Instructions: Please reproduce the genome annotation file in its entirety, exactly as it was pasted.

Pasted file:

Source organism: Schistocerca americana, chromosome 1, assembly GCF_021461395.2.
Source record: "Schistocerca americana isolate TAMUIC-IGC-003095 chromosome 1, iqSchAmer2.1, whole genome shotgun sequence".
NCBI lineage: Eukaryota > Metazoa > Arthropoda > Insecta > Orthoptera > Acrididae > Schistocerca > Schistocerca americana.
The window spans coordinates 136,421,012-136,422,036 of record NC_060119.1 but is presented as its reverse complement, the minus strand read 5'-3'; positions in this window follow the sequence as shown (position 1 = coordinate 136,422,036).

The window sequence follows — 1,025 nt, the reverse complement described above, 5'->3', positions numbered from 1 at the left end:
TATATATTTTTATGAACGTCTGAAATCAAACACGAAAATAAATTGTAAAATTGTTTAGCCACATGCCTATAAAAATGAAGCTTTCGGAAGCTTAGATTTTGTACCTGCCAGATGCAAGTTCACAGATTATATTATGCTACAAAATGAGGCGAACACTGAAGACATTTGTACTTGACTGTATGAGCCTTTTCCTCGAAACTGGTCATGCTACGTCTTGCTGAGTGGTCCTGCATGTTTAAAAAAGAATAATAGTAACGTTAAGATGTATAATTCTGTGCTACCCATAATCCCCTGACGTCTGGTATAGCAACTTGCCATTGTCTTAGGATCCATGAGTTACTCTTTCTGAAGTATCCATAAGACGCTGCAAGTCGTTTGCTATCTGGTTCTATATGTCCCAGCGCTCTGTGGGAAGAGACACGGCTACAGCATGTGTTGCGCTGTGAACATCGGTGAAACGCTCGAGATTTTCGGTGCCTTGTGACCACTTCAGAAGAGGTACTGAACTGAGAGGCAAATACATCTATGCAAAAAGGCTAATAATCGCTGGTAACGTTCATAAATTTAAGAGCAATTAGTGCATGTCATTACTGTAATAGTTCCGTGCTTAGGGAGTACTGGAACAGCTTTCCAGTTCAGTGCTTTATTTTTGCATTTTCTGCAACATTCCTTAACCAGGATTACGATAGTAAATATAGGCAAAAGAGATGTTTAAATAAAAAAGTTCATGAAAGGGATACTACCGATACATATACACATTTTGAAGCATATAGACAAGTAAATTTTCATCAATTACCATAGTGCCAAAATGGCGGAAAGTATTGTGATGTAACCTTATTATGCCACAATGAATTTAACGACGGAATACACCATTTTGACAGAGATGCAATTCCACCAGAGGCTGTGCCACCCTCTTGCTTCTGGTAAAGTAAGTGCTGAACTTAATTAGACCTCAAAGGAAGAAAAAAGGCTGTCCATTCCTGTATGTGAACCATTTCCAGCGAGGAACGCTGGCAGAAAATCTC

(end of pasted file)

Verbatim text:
Source organism: Schistocerca americana, chromosome 1, assembly GCF_021461395.2.
Source record: "Schistocerca americana isolate TAMUIC-IGC-003095 chromosome 1, iqSchAmer2.1, whole genome shotgun sequence".
NCBI lineage: Eukaryota > Metazoa > Arthropoda > Insecta > Orthoptera > Acrididae > Schistocerca > Schistocerca americana.
The window spans coordinates 136,421,012-136,422,036 of record NC_060119.1 but is presented as its reverse complement, the minus strand read 5'-3'; positions in this window follow the sequence as shown (position 1 = coordinate 136,422,036).

The window sequence follows — 1,025 nt, the reverse complement described above, 5'->3', positions numbered from 1 at the left end:
TATATATTTTTATGAACGTCTGAAATCAAACACGAAAATAAATTGTAAAATTGTTTAGCCACATGCCTATAAAAATGAAGCTTTCGGAAGCTTAGATTTTGTACCTGCCAGATGCAAGTTCACAGATTATATTATGCTACAAAATGAGGCGAACACTGAAGACATTTGTACTTGACTGTATGAGCCTTTTCCTCGAAACTGGTCATGCTACGTCTTGCTGAGTGGTCCTGCATGTTTAAAAAAGAATAATAGTAACGTTAAGATGTATAATTCTGTGCTACCCATAATCCCCTGACGTCTGGTATAGCAACTTGCCATTGTCTTAGGATCCATGAGTTACTCTTTCTGAAGTATCCATAAGACGCTGCAAGTCGTTTGCTATCTGGTTCTATATGTCCCAGCGCTCTGTGGGAAGAGACACGGCTACAGCATGTGTTGCGCTGTGAACATCGGTGAAACGCTCGAGATTTTCGGTGCCTTGTGACCACTTCAGAAGAGGTACTGAACTGAGAGGCAAATACATCTATGCAAAAAGGCTAATAATCGCTGGTAACGTTCATAAATTTAAGAGCAATTAGTGCATGTCATTACTGTAATAGTTCCGTGCTTAGGGAGTACTGGAACAGCTTTCCAGTTCAGTGCTTTATTTTTGCATTTTCTGCAACATTCCTTAACCAGGATTACGATAGTAAATATAGGCAAAAGAGATGTTTAAATAAAAAAGTTCATGAAAGGGATACTACCGATACATATACACATTTTGAAGCATATAGACAAGTAAATTTTCATCAATTACCATAGTGCCAAAATGGCGGAAAGTATTGTGATGTAACCTTATTATGCCACAATGAATTTAACGACGGAATACACCATTTTGACAGAGATGCAATTCCACCAGAGGCTGTGCCACCCTCTTGCTTCTGGTAAAGTAAGTGCTGAACTTAATTAGACCTCAAAGGAAGAAAAAAGGCTGTCCATTCCTGTATGTGAACCATTTCCAGCGAGGAACGCTGGCAGAAAATCTC